Role of International Organizations (IMF, World Bank, and WTO)
This article explains the role of the three important international organizations, namely, World Bank, the International Monetary Fund, and the World Trade Organization in facilitating trade.
The excerpts of the functions and objectives are taken from their respective websites.
International Monetary Fund (IMF)
The purposes of the IMF are clearly expressed in Article I of its constitution, the Articles of Agreement:
- To promote international monetary cooperation
- To facilitate the expansion and balanced growth of international trade
- To promote exchange stability
- To assist in the establishment of a multilateral system of payments
- To give confidence to members by making the general resources of the Fund temporarily available to them under adequate safeguards
- To shorten the duration and lessen the degree of disequilibrium in the international balances of payments of members
The World Bank is a vital source of financial and technical assistance to developing countries around the world.
We are not a bank in the ordinary sense but a unique partnership to reduce poverty and support development. We comprise two institutions managed by 188 member countries: the International Bank for Reconstruction and Development (IBRD) and the International Development Association (IDA). The IBRD aims to reduce poverty in middle-income and creditworthy poorer countries, while IDA focuses exclusively on the world’s poorest countries. These institutions are part of a larger body known as the World Bank Group.
Together these two institutions provide low-interest loans, interest-free credits and grants to developing countries for a wide array of purposes that include investments in education, health, public administration, infrastructure, financial and private sector development, agriculture, and environmental and natural resource management.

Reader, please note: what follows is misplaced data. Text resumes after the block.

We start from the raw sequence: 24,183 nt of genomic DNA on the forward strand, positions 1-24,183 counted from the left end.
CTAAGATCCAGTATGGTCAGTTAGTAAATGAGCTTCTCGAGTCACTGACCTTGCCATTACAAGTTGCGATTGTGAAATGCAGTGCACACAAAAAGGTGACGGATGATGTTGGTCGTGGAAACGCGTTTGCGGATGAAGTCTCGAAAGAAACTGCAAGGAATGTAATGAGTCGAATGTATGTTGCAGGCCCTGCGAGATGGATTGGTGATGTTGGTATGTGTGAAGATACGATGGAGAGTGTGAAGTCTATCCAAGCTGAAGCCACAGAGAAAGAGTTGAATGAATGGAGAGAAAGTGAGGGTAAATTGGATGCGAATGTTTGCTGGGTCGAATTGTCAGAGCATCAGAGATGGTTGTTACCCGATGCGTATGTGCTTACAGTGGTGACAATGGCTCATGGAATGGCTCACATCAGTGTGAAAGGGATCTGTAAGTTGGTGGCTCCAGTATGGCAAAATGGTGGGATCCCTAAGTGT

World Trade Organization (WTO)
The World Trade Organization (WTO) is the only international organization dealing with the global rules of trade between nations. Its main function is to ensure that trade flows as smoothly, predictably and freely as possible.
Where countries have faced trade barriers and wanted them lowered, the negotiations have helped to open markets for trade. But the WTO is not just about opening markets, and in some circumstances its rules support maintaining trade barriers — for example, to protect consumers or prevent the spread of disease.
At its heart are the WTO agreements, negotiated and signed by the bulk of the world’s trading nations. These documents provide the legal ground rules for international commerce. They are essentially contracts, binding governments to keep their trade policies within agreed limits. Although negotiated and signed by governments, the goal is to help producers of goods and services, exporters, and importers conduct their business, while allowing governments to meet social and environmental objectives. The system’s overriding purpose is to help trade flow as freely as possible.
- Gross Domestic Product and Gross National Product
- Benefits and Costs of International Trade
- Comparative Advantage Vs. Absolute Advantage
- Ricardian and Heckscher-Ohlin Models of International Trade
- Trade and Capital Restrictions
- Balance of Payments Accounts
- Factors Affecting Balance of Payments
- Trading Blocs, Common Markets, and Economic Unions
- Role of International Organizations (IMF, World Bank, and WTO)